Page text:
They assemble us for the picture, then start handing out the t-shirts.  The guy standing next to me is trying to convince the women to remove their tops before putting the t-shirts on, so they won't look wrinkled.  (Did you think that having cancer automatically made you a better person than the general population?).  After the picture, I rush over to the box of t-shirts to see if I can snag an extra one in the smallest size available.  There are only Large remaining, but I take one.  I walk back to the bike and stuff this and the PMC Kids shirt in my saddle bag.

 8:20pm.  I'm in bed.  It feels good.  8:37pm.  Mark starts snoring.


3:20am.  I've been sleeping on and off (Mark hasn't been too bad), but I'm pretty sure I'm awake for the day now.  I'm extremely pleased by the fact that my legs didn't cramp at all during the night.  I'll just lie here until...

4am.  We're up and getting ready.  I am shocked at how little my legs hurt.  I'm much less afraid than I was 10 hours ago.

We head out for breakfast, throw our luggage on the trucks.

Sunday morning is not a mass start like Saturday.  They ask us to not leave before sunrise.  After yesterday's heat, there is a much larger than usual number of riders eager to start early.  Linda, her friend Mike and I can't get through the gate until 5:23.  I think this is actually my latest start in 7 years.

I love going over the Bourne Bridge at sunrise, and we are cruising the 7 miles along the canal.  At 12 miles I feel great.  I know I will tire and suffer later, but I'm going to enjoy this for now.  I warn Linda and Mike that I will probably not stay with them up the big hill at the entrance of the route 6 service road, and that's exactly what happens.  Still the service road is the most fun riding of both days: gently rolling hills, smooth pavement, thickly forested,(and very few cars before 6am on Sunday!).  I'm having a great time and then...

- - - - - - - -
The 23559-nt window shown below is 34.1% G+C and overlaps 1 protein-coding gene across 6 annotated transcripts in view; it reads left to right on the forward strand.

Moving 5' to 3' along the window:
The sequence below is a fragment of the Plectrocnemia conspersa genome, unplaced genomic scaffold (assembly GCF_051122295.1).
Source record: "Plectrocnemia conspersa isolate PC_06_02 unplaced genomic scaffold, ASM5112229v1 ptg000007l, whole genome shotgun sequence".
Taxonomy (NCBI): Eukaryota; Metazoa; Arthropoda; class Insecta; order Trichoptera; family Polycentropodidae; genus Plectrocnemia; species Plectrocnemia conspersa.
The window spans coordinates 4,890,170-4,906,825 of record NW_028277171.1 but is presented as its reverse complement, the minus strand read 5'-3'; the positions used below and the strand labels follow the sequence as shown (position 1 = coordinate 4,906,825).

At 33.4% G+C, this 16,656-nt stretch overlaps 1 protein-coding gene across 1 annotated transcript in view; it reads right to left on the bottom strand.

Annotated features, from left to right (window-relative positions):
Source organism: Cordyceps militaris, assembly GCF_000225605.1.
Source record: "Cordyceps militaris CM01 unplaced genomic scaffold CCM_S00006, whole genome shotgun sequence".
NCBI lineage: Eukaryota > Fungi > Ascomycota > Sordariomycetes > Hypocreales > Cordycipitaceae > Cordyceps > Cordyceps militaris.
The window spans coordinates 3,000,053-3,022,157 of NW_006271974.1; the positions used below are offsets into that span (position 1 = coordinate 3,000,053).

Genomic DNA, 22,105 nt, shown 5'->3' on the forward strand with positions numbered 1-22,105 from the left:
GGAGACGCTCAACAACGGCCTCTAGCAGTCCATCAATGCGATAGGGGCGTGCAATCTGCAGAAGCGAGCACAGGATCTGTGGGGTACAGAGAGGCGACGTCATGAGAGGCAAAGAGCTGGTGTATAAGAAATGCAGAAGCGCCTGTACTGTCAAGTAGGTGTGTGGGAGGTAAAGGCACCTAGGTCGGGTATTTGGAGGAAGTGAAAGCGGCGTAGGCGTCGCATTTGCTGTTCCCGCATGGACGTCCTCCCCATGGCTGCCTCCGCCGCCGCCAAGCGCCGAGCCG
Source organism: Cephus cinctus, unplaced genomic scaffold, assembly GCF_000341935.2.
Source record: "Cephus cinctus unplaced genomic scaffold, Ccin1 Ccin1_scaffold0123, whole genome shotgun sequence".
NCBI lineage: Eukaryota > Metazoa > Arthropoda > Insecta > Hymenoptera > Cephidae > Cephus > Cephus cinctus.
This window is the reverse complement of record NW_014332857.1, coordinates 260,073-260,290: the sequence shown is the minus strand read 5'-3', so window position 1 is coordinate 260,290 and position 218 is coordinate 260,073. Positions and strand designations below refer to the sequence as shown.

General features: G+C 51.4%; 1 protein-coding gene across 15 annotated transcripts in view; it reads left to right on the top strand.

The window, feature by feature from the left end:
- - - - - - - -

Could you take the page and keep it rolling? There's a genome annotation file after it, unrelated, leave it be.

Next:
...There's Lindsay and her family!  Lindsay is 9 now.  Two years ago, I saw them holding a sign that said "Lindsay is a survivor", and I stopped to talk to them.  They were in the same spot last year, and seeing her again, knowing that she was still well, had meant a lot to me.  I have been so aware this year of families in the throes of treatment, that I really needed to see Lindsay and know that she continues to be healthy.  I immediately pull out the way-too-big Living Proof t-shirt for Lindsay, and apologize for the size.  I give the much smaller PMC Kids t-shirt to her sister, because she got dragged out of bed at 5:30 to stand on the side of the road with her parents and her big sister -- she deserves a present!  I talk with her parents for a while (they told me their names, but of course I forgot).  While we are chatting, there is a tv crew across the street filming the riders, and the producer sends the cameraman across the street to film us.  They ask Lindsay and me to stand together, and I just start talking to the camera.  Pretty soon the guy has the camera about 2 feet from my face.  I have no idea what I said.  The producer comes up and asks for my name, phone and email.  She says she is working on a documentary for the Discovery Channel and she'll send me a release for my permission to use the footage.  HD TV may never be the same.

I get a big hug from Lindsay's mom, say goodbye to Lindsay, and get started again.  I feel great.